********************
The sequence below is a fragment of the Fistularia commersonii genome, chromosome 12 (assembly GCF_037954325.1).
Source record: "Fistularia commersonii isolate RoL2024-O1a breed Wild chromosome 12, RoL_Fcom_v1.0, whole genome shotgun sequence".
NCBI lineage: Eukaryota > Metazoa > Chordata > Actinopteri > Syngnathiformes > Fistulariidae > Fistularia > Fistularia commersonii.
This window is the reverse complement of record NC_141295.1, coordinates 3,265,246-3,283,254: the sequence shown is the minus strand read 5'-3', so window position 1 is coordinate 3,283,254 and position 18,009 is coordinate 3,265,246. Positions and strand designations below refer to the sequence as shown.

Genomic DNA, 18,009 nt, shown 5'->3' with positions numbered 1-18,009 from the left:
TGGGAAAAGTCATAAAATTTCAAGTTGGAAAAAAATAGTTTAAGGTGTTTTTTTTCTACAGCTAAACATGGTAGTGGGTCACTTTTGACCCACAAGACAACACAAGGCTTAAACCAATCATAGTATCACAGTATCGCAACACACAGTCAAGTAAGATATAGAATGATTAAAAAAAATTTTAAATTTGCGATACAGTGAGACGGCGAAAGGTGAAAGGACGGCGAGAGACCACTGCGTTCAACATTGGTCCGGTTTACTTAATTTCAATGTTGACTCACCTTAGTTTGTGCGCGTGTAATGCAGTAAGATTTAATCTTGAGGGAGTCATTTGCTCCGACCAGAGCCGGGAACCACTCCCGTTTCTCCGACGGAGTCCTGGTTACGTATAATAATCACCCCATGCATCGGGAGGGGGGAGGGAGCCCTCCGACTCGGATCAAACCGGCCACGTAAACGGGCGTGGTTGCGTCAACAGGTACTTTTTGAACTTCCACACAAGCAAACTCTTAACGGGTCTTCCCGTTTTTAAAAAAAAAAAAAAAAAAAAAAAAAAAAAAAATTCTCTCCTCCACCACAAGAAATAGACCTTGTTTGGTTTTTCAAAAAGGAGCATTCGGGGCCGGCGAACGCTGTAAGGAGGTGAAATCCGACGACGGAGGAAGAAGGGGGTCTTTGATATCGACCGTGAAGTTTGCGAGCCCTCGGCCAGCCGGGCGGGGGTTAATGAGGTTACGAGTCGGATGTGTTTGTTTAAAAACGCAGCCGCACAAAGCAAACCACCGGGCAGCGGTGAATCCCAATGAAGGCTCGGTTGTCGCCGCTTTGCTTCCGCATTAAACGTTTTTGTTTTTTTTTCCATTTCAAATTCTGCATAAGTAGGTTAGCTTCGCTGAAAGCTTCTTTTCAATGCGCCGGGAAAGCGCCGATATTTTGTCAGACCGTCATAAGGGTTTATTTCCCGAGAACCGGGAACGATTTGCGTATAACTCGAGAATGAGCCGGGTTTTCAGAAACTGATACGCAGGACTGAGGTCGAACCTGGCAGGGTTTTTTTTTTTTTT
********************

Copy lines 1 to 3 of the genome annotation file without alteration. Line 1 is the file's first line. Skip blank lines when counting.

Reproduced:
The sequence below is a fragment of the Fistularia commersonii genome, chromosome 12 (assembly GCF_037954325.1).
Source record: "Fistularia commersonii isolate RoL2024-O1a breed Wild chromosome 12, RoL_Fcom_v1.0, whole genome shotgun sequence".
NCBI lineage: Eukaryota > Metazoa > Chordata > Actinopteri > Syngnathiformes > Fistulariidae > Fistularia > Fistularia commersonii.